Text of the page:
I’ve been in Addis for three weeks now and you guessed it, the roosters are still going strong. Every morning, I wake up to their potent cock-a-doodle-doo and wonder how they manage to be so consistently energetic no matter what day of the week it is, whether or not it is raining, or if it is, you know, the weekend, no big deal, 4 AM, at your service. Many mornings I have wished that a stew was being planned in their honor. But three weeks in, I’ve changed my mind about the roosters. Their songs kept me company on many nights here in Addis as I laid sick and sleepless in my bed. In fact, I became jealous of their relentless energy and ability to start a new day without a new spell of diarrhea, vomiting, sneezing, congestion, bronchitis or that one time I woke up with a sharp pain in my head and a swollen eye.
My internship thus far has included visiting two clinics and many pharmacies. The pharmacists in the Gollagul Mall in our Hayahulet neighborhood smiled awkwardly at first as I would waltz in and self-prescribe, generic names memorized. Perhaps they wondered if this Farenge had a drug habit, but soon they realized that Addis and I were having a strange game of ‘who will surrender first’ and were happy (happy? Cautiously concerned? Using me for free comedic relief?) to see me staggering in for more Oral Rehydration Salts and the like.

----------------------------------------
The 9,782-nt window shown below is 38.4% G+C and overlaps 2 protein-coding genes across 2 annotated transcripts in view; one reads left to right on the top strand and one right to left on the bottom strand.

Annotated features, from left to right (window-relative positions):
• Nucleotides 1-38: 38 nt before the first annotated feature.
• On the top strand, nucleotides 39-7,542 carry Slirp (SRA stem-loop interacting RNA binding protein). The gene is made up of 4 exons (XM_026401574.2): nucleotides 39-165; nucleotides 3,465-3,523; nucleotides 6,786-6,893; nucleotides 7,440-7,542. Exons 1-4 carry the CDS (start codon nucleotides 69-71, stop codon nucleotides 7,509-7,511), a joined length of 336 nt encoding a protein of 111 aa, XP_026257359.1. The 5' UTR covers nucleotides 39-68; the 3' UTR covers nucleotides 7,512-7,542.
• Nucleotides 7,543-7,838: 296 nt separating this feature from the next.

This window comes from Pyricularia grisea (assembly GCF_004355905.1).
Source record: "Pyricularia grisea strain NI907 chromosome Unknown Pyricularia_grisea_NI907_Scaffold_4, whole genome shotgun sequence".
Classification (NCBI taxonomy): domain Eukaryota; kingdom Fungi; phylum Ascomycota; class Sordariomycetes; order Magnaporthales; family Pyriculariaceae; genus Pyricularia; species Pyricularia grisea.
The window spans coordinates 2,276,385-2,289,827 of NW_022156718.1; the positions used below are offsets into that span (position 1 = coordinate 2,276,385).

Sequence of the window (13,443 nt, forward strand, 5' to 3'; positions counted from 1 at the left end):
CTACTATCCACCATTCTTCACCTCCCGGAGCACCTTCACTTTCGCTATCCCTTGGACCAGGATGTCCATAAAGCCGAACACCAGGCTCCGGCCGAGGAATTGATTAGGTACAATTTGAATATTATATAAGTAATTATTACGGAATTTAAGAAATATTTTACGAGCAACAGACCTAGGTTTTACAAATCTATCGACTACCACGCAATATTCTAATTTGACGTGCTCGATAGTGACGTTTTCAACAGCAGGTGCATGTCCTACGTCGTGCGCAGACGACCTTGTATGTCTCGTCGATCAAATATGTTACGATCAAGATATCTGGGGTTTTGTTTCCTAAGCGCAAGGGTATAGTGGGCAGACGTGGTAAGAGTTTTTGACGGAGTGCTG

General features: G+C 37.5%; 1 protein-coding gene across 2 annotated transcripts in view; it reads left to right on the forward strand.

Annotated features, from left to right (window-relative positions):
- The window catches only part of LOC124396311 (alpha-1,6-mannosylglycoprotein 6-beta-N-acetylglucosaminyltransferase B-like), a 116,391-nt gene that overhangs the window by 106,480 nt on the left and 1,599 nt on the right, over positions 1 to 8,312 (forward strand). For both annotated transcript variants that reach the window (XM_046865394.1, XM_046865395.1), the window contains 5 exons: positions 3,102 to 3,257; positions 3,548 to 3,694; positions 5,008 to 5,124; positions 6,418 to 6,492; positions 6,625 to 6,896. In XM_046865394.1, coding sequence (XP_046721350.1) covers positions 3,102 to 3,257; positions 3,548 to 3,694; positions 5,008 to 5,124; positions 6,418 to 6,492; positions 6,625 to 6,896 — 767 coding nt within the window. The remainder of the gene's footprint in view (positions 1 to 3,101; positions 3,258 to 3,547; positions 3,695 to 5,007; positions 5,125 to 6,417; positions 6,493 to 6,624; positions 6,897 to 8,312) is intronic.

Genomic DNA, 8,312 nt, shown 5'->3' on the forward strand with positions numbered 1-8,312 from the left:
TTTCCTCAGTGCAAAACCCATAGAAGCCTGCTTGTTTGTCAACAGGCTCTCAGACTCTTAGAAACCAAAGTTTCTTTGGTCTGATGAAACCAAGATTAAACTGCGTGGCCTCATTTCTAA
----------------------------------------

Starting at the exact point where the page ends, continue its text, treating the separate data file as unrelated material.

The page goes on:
A Comprehensive List of Purchased Medicine:
1. Oral Rehydration Salts x6 (a quick note, LemLem rhymes with PhlegmPhlegm, avoid at all costs and instead indulge in the Orange flavor)
2. Ibuprofen x2
3. “Medicine to help you with Stomach Cramping” Undisclosed Name x1
4. Claritin x1 (take at night, drowsy, U.S.A)
5. Ciprofloxacin x1 (advised not to take by Ethiopians, Ethiopian manufactured)
6. Ciprofloxacin x1 (preferred by Ethiopians, German-made)
7. Zinc Tablets x10 (never again! disgusting!)
8. Mucosol, Cough Syrup #1 x1 (Pediatric Syrup? Pharmacist insists is good for adults, made in Egypt, cannot understand translated drug facts sheet, did very little but I must say you are in for a treat with this delicious Pineapple flavor!)
9. Cough Syrup #2 x1 (Made in Cyprus, horrifying Cherry flavor, only slightly more effective than delicious pineapple)
10. HORF Throat Lozenges x12 (the least comforting cough drop you will ever consume, instead eat a box of chalk and pretend things will be okay)
11. Azithromycin x1 (Also know as Z-Pack, this is the Bronchitis Game-Changing Heavyweight Champion of the World)
12. Ventolin Inhaler (Things got strange with the Pharmacist when I admitted to not being an Asthmatic while swearing up and down that it would work, which it did)
13. Vitamin C Effervescent Tablets x1 (similar to teacher-endorsed Airborne tablets)
The clinics were enlightening experiences themselves. When Getting Sick in Addis, it is difficult to decide if the Ethiopian clinic or the Farenge Clinic is going to get you healed. Let’s begin with the first of the two.
Getting Diarrhea Sick in Addis @ the Ethiopian, Catholic-run St. Raphael Clinic